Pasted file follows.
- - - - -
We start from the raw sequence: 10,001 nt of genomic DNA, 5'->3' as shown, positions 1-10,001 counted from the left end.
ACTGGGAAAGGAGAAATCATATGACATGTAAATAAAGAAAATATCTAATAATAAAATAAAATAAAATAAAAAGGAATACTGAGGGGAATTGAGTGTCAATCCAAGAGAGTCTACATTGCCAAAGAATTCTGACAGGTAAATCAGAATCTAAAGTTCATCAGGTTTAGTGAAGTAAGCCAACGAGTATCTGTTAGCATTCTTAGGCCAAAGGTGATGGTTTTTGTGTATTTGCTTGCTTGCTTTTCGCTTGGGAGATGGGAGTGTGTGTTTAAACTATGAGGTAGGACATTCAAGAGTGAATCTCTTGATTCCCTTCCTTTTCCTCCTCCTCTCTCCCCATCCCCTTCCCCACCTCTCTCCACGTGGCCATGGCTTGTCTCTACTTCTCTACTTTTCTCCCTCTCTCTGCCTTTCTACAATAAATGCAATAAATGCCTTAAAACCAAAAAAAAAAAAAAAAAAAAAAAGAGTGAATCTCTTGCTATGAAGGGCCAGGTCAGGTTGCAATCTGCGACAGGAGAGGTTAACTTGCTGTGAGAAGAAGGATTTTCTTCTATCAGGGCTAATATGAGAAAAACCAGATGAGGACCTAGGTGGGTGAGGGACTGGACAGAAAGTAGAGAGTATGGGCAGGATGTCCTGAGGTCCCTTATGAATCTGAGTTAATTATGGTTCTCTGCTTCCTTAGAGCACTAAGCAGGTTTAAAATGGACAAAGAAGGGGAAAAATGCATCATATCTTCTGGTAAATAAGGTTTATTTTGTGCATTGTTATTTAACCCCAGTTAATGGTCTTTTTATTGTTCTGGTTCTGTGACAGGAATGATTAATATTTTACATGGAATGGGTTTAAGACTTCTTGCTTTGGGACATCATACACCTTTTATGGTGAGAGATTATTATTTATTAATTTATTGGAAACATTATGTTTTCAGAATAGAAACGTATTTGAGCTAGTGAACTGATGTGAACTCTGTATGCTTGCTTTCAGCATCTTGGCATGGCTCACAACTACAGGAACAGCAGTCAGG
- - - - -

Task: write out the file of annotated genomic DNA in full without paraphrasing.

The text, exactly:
We start from the raw sequence: 10,001 nt of genomic DNA, 5'->3' as shown, positions 1-10,001 counted from the left end.
ACTGGGAAAGGAGAAATCATATGACATGTAAATAAAGAAAATATCTAATAATAAAATAAAATAAAATAAAAAGGAATACTGAGGGGAATTGAGTGTCAATCCAAGAGAGTCTACATTGCCAAAGAATTCTGACAGGTAAATCAGAATCTAAAGTTCATCAGGTTTAGTGAAGTAAGCCAACGAGTATCTGTTAGCATTCTTAGGCCAAAGGTGATGGTTTTTGTGTATTTGCTTGCTTGCTTTTCGCTTGGGAGATGGGAGTGTGTGTTTAAACTATGAGGTAGGACATTCAAGAGTGAATCTCTTGATTCCCTTCCTTTTCCTCCTCCTCTCTCCCCATCCCCTTCCCCACCTCTCTCCACGTGGCCATGGCTTGTCTCTACTTCTCTACTTTTCTCCCTCTCTCTGCCTTTCTACAATAAATGCAATAAATGCCTTAAAACCAAAAAAAAAAAAAAAAAAAAAAAGAGTGAATCTCTTGCTATGAAGGGCCAGGTCAGGTTGCAATCTGCGACAGGAGAGGTTAACTTGCTGTGAGAAGAAGGATTTTCTTCTATCAGGGCTAATATGAGAAAAACCAGATGAGGACCTAGGTGGGTGAGGGACTGGACAGAAAGTAGAGAGTATGGGCAGGATGTCCTGAGGTCCCTTATGAATCTGAGTTAATTATGGTTCTCTGCTTCCTTAGAGCACTAAGCAGGTTTAAAATGGACAAAGAAGGGGAAAAATGCATCATATCTTCTGGTAAATAAGGTTTATTTTGTGCATTGTTATTTAACCCCAGTTAATGGTCTTTTTATTGTTCTGGTTCTGTGACAGGAATGATTAATATTTTACATGGAATGGGTTTAAGACTTCTTGCTTTGGGACATCATACACCTTTTATGGTGAGAGATTATTATTTATTAATTTATTGGAAACATTATGTTTTCAGAATAGAAACGTATTTGAGCTAGTGAACTGATGTGAACTCTGTATGCTTGCTTTCAGCATCTTGGCATGGCTCACAACTACAGGAACAGCAGTCAGG